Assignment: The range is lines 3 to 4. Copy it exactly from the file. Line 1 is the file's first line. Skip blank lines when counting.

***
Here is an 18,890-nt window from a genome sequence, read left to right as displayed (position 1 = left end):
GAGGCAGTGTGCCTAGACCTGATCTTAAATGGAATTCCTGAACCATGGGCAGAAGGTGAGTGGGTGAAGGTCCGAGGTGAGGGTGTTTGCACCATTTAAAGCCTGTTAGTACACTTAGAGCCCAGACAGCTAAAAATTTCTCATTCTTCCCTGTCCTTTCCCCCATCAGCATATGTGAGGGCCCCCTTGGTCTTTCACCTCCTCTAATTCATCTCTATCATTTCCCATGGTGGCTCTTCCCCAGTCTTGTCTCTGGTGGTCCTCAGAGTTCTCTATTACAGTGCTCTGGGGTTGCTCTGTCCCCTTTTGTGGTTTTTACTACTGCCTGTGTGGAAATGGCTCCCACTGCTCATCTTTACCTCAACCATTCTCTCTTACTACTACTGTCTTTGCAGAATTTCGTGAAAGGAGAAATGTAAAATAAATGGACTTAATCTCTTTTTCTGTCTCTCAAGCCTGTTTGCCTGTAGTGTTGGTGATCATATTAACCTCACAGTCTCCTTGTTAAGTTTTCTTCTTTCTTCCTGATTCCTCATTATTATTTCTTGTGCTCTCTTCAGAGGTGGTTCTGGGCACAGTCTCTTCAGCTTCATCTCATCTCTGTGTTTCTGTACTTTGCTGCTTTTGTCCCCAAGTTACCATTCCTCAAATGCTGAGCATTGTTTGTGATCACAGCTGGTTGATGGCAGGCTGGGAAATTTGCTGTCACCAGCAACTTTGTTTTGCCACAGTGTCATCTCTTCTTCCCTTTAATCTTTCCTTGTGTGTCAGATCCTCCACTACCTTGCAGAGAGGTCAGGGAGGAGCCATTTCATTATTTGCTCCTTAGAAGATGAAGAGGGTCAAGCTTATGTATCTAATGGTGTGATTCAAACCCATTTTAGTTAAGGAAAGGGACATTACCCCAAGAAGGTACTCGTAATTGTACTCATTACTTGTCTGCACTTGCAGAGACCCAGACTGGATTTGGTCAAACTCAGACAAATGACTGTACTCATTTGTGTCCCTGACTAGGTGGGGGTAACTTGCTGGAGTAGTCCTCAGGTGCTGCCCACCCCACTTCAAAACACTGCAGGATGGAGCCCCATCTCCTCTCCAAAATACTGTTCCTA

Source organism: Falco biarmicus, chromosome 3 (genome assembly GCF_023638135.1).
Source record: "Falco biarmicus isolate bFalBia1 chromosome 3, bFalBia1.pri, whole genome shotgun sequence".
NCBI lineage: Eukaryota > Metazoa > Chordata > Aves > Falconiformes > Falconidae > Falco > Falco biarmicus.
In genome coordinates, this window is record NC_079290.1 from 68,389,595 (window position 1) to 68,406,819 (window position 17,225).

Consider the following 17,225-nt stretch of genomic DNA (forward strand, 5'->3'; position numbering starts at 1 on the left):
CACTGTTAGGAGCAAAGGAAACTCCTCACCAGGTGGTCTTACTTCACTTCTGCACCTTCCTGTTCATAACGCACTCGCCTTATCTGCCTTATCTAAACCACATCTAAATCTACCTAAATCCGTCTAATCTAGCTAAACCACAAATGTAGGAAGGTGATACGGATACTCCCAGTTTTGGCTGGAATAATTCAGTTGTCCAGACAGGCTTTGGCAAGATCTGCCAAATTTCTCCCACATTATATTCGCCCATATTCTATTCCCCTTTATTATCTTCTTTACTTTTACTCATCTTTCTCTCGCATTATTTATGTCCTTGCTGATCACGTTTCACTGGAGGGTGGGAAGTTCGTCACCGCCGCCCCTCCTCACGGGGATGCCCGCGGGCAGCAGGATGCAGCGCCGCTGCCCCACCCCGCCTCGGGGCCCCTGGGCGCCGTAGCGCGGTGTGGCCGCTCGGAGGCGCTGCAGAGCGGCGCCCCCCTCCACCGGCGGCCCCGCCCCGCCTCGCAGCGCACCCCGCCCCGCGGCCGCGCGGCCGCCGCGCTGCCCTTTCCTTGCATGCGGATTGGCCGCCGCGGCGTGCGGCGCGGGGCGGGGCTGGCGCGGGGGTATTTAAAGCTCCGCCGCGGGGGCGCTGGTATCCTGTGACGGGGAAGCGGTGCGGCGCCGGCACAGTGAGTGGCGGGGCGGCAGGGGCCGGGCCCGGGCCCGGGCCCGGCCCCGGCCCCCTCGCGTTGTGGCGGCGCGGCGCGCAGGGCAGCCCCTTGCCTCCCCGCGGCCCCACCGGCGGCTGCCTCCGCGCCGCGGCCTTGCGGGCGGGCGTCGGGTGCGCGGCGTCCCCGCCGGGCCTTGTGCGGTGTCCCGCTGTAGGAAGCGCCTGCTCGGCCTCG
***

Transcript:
Source organism: Falco biarmicus, chromosome 3 (genome assembly GCF_023638135.1).
Source record: "Falco biarmicus isolate bFalBia1 chromosome 3, bFalBia1.pri, whole genome shotgun sequence".